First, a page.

Millions of adult children have taken on a new role as their parents age: full-time caregiver. Helping coordinate doctors’ appointments and home care services has become part of daily life. But not every parent needs a caregiver.
“Not everyone is going to need a full-time caregiver, but it’s still important to be able to recognize when your parent might need help caring for themselves,” says Michele Boornazian, DO, who specializes in internal medicine and geriatrics at Riddle Hospital. “Some older adults are unwilling to ask for help because they don’t want to burden their children, and some may not recognize that they need help or are ashamed to ask for it.”
Below, Dr. Boornazian explains a few things to consider when you’re visiting an aging parent.
Are they taking care of themselves and their home?
During visits, take note of your parents’ physical appearance: Are they brushing their teeth? Are they bathing or showering regularly? Are their clothes wrinkled or disheveled? Have they gained or lost weight? Are they sleeping okay? Ask questions like these and be aware of any changes to their physical appearance, as some of these could be signs of dementia, depression, or physical impairments.
The same goes for their environment: keep an eye out for piles of laundry, unopened bills, food left out, or especially unclean living conditions.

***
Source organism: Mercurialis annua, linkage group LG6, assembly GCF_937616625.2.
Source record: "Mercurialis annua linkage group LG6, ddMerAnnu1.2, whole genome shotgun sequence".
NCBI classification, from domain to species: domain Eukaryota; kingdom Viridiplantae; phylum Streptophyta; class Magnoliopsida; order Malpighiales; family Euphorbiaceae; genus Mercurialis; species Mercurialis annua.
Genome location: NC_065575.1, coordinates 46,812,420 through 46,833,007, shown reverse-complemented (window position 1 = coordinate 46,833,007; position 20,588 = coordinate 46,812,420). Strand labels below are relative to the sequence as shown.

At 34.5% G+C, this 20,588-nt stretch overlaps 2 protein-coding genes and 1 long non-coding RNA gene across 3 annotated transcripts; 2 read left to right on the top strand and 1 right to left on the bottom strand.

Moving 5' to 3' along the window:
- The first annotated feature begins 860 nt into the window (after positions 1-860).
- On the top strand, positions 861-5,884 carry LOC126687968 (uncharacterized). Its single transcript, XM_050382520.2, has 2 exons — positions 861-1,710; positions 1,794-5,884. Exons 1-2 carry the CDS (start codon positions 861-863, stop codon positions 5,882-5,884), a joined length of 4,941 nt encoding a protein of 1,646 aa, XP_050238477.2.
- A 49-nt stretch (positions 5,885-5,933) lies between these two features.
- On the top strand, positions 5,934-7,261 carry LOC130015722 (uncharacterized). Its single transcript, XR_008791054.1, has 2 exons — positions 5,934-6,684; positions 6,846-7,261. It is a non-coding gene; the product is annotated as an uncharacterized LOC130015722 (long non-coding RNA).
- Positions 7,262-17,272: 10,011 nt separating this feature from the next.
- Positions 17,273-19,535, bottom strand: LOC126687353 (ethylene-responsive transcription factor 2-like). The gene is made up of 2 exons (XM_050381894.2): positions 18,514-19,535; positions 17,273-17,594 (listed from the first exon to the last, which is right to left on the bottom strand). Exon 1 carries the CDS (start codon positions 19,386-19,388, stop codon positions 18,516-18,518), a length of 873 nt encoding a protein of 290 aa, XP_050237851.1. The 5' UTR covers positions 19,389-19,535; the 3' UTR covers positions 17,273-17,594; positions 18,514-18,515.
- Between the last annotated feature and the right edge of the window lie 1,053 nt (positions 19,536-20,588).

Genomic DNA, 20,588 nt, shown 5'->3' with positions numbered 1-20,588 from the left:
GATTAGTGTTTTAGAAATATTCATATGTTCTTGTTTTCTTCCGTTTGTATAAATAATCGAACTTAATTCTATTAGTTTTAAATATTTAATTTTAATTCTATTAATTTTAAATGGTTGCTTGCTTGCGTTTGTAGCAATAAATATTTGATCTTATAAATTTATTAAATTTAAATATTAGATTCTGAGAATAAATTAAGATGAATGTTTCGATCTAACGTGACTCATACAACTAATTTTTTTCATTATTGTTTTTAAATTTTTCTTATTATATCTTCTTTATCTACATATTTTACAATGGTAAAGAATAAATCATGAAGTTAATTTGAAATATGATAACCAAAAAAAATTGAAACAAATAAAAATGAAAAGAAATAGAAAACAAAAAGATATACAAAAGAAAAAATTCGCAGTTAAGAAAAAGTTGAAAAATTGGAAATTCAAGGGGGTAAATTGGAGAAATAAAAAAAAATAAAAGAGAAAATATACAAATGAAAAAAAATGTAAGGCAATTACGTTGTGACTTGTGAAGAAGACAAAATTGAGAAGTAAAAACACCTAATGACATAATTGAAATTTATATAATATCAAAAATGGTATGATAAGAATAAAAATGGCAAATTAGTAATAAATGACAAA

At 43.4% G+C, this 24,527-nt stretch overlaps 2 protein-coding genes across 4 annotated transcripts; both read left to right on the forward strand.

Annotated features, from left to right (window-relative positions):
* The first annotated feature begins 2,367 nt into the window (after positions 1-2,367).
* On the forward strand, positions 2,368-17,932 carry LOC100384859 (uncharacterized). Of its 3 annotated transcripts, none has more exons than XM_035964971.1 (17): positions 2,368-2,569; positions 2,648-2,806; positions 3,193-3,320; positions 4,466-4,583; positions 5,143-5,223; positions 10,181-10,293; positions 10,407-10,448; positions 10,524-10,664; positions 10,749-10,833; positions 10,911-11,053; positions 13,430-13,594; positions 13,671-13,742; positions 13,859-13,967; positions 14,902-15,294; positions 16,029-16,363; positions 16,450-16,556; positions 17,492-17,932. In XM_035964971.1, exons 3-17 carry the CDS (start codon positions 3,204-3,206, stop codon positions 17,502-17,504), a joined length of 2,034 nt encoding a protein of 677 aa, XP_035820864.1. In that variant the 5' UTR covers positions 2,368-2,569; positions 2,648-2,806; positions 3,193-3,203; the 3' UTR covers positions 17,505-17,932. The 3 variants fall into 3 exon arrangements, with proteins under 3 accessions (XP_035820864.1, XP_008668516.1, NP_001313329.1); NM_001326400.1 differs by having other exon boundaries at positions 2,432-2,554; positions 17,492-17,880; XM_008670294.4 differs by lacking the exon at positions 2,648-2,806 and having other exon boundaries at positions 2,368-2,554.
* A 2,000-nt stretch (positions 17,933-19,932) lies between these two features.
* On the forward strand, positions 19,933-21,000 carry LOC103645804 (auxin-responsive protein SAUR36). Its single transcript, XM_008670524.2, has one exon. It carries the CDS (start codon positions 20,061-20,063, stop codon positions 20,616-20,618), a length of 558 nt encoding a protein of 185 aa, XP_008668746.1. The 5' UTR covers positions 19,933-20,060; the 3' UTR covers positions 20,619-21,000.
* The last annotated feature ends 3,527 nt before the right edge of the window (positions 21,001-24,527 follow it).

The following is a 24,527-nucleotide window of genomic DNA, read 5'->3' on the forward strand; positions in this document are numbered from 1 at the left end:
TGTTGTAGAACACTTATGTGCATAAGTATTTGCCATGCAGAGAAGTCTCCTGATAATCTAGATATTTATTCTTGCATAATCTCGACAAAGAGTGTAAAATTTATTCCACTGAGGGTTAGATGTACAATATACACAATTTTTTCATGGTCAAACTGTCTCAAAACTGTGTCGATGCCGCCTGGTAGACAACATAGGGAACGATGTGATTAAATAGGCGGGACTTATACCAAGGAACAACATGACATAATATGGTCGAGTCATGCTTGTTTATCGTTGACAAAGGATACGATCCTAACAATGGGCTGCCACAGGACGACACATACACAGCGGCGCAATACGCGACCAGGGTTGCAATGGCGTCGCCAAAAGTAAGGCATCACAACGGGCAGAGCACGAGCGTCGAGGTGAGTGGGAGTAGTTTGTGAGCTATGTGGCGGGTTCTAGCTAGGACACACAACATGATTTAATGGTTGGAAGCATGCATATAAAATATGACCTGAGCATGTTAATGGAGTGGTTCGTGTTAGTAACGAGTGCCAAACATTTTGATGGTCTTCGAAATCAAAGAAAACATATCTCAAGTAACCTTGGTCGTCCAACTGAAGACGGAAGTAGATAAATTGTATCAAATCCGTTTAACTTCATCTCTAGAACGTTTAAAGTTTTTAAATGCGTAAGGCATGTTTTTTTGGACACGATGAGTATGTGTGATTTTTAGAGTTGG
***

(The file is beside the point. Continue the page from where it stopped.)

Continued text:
Are they safe?
Slips and falls are a health risk for anyone, but especially for an aging population. Make sure your parents’ safety isn’t being compromised by loose rugs, narrow stairways and hallways, hardwood floors, or furniture and chairs in a main walkway. Talk to them about assistive devices or in-home services if they have trouble getting around.
When was the last time they visited the doctor?
Many adult children are aware of their parents’ doctor’s appointments but, if you are not, get a schedule of their upcoming appointments and ask if they’d like someone to accompany them. Also, keep an eye on their medications. Do they need refills? Are they taking them at the right time and as often as needed?
Are there any behavioral changes?
Many older adults suffer from depression, but may not show their feelings when they’re around family. Keep an eye out for subtle hints of a change in mood, and ask questions about their social life: Are they connecting with friends and neighbors? What activities do they do during the day? It may be beneficial to help them get involved in a local organization or club to lift their spirits.